The Minnesota legislature adjourned the 2009-2010 session on May 17. The major focus of our work was addressing an additional mid-cycle $1 billion deficit. Just 10 days before session was constitutionally required to end, the Minnesota Supreme Court ruled the Governor’s 2009 unallotment actions were illegal. This was an important victory upholding a fundamental aspect of our system, the balance of powers between the branches of government. However, our budget-balancing task was greatly complicated and tripled in one fell swoop.
It was solely up to the legislature to protect our core principles of compassion and opportunity. It was also solely up to the legislature conclude the session with some measure of civility. Minnesotans have long since made clear their impatience with total gridlock and mean-spirited partisanship. In light of the fact that only one party has been responsible for that dynamic, someone had to play the part of the grown up, leverage as much as possible to protect those most vulnerable, and take our case for change, especially in the executive branch, to the people. We can be especially proud of the fact that health care for the tens of thousands of people whom the Governor would completely disregard was protected.
The Federal health care reform bill just passed by Congress and the President provides certain states, including Minnesota, the ability to transition low-income residents from state-level health care to coverage under Medicaid. The addition of federal support would allow Minnesota to regain $7.45 federally for every Minnesota dollar invested (as much as $1.4 billion). 20,000 Minnesotans who now lack coverage would have health care. The final package provides a way for this Governor, or failing his action, the next Governor, to take advantage of this opportunity.
We succeeded in thwarting the Governor and his legislative allies’ attempts to permanently shift billions away from public K-12 education. Additionally, we put a stop to deeper, long lasting cuts to higher education. It is hard to imagine what could have been more damaging to our long term economic prosperity than those two actions.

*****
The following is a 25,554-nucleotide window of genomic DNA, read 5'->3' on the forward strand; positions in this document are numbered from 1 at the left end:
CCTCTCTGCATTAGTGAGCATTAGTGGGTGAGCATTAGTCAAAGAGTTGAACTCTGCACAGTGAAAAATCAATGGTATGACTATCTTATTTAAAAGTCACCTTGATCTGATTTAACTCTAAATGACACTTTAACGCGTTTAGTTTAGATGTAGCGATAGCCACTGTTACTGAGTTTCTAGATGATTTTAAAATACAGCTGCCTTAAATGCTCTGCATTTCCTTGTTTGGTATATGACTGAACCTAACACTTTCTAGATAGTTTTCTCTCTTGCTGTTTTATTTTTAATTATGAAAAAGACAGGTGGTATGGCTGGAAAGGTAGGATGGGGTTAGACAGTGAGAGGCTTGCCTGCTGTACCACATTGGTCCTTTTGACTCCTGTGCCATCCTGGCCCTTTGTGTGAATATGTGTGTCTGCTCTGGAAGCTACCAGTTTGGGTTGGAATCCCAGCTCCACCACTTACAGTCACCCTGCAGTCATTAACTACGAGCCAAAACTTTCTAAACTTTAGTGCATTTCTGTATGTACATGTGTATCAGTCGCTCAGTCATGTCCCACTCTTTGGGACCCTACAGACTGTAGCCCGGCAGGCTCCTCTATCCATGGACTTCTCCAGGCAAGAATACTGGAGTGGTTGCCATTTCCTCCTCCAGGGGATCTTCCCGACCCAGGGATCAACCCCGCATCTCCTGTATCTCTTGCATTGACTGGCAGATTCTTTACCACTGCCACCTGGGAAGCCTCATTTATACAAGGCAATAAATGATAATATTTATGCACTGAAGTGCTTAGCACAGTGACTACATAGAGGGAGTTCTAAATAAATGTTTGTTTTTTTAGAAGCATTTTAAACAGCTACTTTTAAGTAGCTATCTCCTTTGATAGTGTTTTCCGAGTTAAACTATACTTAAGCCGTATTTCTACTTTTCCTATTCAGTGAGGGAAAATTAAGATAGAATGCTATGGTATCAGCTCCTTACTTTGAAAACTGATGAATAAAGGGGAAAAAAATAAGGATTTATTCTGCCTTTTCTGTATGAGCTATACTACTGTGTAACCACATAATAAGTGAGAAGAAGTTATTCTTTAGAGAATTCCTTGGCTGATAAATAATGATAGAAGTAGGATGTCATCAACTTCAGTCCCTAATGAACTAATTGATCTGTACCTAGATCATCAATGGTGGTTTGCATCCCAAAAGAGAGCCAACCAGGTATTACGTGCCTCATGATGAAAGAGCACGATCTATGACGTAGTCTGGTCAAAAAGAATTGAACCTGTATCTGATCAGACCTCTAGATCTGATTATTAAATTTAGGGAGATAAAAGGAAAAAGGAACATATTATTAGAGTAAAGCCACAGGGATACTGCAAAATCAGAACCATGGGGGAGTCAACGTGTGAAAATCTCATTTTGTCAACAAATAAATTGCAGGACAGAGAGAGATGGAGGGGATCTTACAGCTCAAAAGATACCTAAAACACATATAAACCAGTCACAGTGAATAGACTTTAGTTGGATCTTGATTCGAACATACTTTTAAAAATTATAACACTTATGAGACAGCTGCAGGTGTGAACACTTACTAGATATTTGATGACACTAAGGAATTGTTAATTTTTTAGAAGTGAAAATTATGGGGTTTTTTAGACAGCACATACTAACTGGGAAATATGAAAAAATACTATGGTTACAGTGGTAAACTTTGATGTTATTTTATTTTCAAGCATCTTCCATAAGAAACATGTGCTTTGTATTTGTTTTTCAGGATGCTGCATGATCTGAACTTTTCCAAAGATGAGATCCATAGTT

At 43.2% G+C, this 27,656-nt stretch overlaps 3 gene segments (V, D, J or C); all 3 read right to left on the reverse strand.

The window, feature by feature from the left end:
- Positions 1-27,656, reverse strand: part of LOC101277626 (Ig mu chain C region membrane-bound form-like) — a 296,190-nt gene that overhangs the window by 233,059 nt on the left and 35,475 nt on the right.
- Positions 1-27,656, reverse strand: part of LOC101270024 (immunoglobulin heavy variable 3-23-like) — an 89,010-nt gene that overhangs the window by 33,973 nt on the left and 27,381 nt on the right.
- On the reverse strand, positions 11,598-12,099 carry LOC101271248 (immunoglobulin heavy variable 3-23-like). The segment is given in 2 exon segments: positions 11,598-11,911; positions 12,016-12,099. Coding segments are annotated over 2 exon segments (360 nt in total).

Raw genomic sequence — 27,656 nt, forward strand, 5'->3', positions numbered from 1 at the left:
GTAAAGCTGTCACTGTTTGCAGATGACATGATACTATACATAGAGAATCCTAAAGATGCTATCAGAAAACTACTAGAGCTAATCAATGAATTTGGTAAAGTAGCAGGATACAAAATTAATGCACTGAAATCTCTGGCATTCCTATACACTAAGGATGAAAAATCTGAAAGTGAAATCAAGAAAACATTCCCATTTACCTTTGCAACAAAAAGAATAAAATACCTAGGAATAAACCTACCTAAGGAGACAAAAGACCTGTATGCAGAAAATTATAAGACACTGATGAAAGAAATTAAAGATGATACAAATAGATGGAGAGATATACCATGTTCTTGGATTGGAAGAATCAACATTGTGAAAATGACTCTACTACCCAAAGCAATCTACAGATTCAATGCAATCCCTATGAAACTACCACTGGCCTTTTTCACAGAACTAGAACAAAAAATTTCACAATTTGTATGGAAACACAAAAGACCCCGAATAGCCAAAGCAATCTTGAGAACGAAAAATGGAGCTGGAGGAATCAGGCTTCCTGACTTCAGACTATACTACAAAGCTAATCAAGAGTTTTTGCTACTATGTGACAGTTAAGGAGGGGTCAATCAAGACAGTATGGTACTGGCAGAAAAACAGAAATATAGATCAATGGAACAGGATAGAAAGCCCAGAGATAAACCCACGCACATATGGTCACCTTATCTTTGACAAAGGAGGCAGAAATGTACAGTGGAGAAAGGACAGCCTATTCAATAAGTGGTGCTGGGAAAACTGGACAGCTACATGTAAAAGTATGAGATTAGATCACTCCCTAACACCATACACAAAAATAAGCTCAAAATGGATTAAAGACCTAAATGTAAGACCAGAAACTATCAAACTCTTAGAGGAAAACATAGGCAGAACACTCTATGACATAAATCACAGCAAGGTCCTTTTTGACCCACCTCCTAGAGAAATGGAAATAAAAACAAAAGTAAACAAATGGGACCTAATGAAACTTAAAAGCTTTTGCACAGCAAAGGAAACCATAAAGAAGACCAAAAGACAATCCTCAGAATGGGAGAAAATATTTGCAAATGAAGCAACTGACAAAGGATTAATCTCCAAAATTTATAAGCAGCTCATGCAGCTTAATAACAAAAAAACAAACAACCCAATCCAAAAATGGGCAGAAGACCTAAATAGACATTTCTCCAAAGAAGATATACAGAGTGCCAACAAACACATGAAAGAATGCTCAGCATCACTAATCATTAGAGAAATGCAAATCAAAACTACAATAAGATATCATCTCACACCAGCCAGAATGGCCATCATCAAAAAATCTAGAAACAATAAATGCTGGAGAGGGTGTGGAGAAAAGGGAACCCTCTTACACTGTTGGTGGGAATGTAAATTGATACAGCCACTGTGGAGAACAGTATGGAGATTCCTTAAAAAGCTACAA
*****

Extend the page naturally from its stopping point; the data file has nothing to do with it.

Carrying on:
The Governor would have totally wiped out emergency assistance for the poorest, access to rural dental services, important nutrition supports, help for families needing child care, facilities for the mentally ill and disabled, services for children struggling with mental health. He was seeking devastating cuts to nursing homes and hospitals, help for families with disabled children, wiping out physical, occupational and speech therapy for thousands, including the elderly. We told him no.
To better support our schools, we passed legislation to correct the inequity of the very few, very wealthiest paying so much less than the rest of Minnesotans. Unfortunately, the Governor again protected the rich and vetoed that bill. Lacking three Republican votes to override in the House, that veto would not be overcome. Nor would any other.
Barney Frank wisely counseled at the recent DFL Humphrey Day dinner that it is a moral imperative for the idealistic to be wise and strategic in pursuit of their hopes and aspirations for our country. After all, he asks, what good does it do to have ideals if they’re never going to become actual laws and policies. In a “pox on all your houses” anti-incumbency year, the risk of alienating the average Minnesota voter by forcing an acrimonious, contentious, ugly special session was absolute. One can be sure that legislators in swing districts, particularly those new to office who perhaps rode the Obama crest in, would have a heck of a time coming back. No one who cares about working people, about a future where expanding opportunity, social and economic justice for Minnesotans can think that losing our strong majority is a good idea.
Sugar coating would be disingenuous. Much of what was contained in the end, particularly those service cuts that will create difficulty for many people, was less than ideal. But I carry the hope that our next Governor and legislature will have greater respect for doing what is right for the state, no matter the politics involved. Despite the current Governor’s legacy that will leave us with a $6 billion deficit, I am optimistic that the next Governor, perhaps someone from my own legislative district, will work hard to support vibrant communities, good-paying jobs, strong schools, in a state where neighbors come together to build people up and create a community where everyone is respected and valued.